I Don’t Know 🤷‍♀️

Sometimes I look out our windows with envy. The deer, rabbits, chickadees, and foxes live without weight of belief and thought.

Do they?

I guess I don’t really know for certain.

Sometimes I allow the weight of human opinion and disagreement weigh me down like wet January snow on cedar branches.

This week two readers engaged me in conversation related to climate change.

My reply was…I dunno know….

Humans? Universal fluctuations? A combination of the two?

Then I feel stupid and uninformed for not knowing.

Weighed down by my ignorance.

Is the red cardinal fretting about his feelings for koalas in Australia?

I keep coming back to fragments.
And, I believe that if humans got their own houses in order and stopped worrying about everyone else’s, the world will take care of itself.

One of my favorite questions of all time comes from Mike Johnson….

What if we are not here to fix the world, but rather the world is here to fix us?

Two readings inspiring this mornings letter….

The Animals Don’t Care About Us
J. Krishnamurti Online

Slow Down

You move too fast

You got to make the morning last,
Just kickin’ down the cobble stones…..
Lookin’ for fun and feelin’ groovy…..

~Simon and Garfunkel

His smile was upside down.
Henrietta flipped it with her enthusiastic greeting.
We haven’t drummed jumpy hellos out of the pup because her exuberance makes us feel groovy?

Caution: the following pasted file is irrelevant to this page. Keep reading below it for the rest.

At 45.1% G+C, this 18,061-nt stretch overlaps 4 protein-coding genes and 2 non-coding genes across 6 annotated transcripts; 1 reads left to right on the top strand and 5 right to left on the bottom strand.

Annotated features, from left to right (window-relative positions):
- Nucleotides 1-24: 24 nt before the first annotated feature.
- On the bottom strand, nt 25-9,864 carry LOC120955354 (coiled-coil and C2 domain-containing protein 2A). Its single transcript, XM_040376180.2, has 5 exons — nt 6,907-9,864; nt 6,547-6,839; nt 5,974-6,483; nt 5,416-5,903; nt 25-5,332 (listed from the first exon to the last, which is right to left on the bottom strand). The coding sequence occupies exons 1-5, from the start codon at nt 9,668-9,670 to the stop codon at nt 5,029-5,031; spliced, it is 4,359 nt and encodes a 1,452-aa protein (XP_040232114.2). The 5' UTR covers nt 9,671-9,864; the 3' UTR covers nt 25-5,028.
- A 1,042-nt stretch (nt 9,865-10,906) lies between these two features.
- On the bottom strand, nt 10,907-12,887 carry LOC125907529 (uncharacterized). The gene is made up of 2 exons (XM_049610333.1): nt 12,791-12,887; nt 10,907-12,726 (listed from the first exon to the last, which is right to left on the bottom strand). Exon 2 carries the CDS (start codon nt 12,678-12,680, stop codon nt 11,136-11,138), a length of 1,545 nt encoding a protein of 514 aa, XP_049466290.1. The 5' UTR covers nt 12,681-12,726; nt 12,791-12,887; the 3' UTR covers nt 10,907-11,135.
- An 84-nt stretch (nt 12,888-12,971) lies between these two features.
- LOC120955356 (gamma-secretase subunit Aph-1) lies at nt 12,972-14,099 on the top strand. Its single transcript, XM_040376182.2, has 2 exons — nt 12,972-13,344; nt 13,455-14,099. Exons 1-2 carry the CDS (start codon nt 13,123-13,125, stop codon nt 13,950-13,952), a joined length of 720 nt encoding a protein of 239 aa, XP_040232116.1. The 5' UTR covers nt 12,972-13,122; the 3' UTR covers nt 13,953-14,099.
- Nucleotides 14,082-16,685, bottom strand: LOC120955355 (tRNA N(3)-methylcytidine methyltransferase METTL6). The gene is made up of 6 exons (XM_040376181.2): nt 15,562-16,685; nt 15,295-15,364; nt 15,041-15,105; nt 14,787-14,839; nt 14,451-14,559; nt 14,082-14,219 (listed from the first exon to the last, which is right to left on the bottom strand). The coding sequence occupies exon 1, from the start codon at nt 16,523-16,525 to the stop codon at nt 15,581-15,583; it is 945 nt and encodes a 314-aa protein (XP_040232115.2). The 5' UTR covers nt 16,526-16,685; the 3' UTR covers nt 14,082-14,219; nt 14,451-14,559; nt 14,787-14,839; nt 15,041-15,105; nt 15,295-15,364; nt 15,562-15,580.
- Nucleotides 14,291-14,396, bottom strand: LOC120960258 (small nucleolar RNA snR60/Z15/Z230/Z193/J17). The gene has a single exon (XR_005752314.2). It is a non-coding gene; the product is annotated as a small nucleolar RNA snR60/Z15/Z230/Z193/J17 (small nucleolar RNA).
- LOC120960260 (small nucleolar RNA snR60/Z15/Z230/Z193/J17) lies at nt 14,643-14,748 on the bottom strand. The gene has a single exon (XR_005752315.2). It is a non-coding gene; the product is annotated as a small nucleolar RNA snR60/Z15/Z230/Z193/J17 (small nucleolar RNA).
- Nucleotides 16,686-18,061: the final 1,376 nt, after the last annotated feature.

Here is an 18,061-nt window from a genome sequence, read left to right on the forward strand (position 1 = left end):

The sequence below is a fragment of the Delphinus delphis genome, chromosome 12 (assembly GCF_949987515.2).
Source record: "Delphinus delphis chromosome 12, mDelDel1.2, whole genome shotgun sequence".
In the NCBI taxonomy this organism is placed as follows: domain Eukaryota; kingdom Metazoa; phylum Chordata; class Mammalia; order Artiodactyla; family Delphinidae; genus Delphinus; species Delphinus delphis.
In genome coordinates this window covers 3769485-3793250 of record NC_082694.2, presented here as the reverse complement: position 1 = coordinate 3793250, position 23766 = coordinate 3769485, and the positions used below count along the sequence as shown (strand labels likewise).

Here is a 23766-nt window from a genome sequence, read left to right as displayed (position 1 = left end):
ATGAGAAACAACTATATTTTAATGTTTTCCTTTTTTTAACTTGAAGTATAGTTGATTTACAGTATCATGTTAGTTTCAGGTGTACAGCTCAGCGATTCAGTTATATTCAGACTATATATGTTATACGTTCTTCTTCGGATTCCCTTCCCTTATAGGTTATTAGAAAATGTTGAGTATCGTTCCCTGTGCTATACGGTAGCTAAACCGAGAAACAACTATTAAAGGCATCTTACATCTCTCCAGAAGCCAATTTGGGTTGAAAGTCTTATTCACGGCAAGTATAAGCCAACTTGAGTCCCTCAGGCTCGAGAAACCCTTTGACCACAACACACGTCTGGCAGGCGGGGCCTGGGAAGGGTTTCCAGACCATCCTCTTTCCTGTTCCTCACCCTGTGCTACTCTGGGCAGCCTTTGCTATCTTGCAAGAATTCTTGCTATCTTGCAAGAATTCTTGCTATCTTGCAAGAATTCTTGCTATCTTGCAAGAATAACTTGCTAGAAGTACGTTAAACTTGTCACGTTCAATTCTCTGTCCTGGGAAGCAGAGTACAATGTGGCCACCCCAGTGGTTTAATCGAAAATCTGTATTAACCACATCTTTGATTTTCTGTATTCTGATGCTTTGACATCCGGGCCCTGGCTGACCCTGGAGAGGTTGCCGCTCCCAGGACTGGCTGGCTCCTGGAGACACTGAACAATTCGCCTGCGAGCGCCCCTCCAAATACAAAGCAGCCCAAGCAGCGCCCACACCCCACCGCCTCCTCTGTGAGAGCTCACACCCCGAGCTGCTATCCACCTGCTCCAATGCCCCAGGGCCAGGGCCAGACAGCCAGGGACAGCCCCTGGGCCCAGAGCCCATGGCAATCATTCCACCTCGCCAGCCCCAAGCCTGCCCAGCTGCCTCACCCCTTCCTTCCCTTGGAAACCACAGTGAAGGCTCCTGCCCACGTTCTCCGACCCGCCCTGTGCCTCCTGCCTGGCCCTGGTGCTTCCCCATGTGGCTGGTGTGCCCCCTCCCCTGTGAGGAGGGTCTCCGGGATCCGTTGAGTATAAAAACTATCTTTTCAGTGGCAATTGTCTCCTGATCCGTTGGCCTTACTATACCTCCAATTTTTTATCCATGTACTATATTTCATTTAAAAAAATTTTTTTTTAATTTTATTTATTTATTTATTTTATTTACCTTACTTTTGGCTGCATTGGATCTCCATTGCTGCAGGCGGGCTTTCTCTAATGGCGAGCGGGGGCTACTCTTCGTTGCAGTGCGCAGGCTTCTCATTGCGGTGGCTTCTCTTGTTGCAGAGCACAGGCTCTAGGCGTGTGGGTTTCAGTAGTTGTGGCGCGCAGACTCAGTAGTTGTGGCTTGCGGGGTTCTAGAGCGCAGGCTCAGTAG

I headed out with the shovel while he went to change.
The midnight blue, all wheel drive was two-thirds off the snow covered asphalt, hung up in a Henri-height snow-mound—just feet from a rocky ledge.
Oh my…so glad I wasn’t driving! Shoveling provides enough exercise for my heart.

Wearing mittens and hat, he pushed the snowblower toward me.
Yelling over the noise, “How did that happen? I left it parked on the drive by the lamp post. It slid all that way on its own?!”

We have little sense and even less control over the directions we are going. But we seem to be pleased with the fact that we are getting there faster and faster. ~Lee Thayer—On Living Our Explanations

I remember learning in driver’s education that in every accident, both parties bear some responsibility. Even if I were to get rear ended at a stop sign, I was partially at fault simply for being there. As a 15 year old, I found the notion ludicrous. At 51, I understand.

In Meditations from the Mat, Rolf Gates offered me a definition of Karma I’d not heard before:

Karma is the momentum of all the external forces in our lives, including the consequences of choices we have made in the past.
The spiritual journey can be likened to waking up one day to find one-self mindlessly floating down a river. The first step is to acknowledge we are in a river. The second step is to realize we have a choice about it. Many of us then try to swim upstream, but eventually we arrive at the third step: we get out of the river.

Awareness, Acceptance, Action

Are you in the river?
Swimming upstream?
Ready to get out?

Night Moves

As I shifted from drive to park, I caught movement in my periphery.
I hesitated to open truck’s door.
And then, I saw a human head—two—three!
The coyotes were people!—my neighbor and his two kids.

I hopped out of truck to the sound of laughter.
They knew they’d surprised me.

“What are you guys up to?” I asked.

“Sledding down the ditch! Want to have a go?” he asked while extending his sled.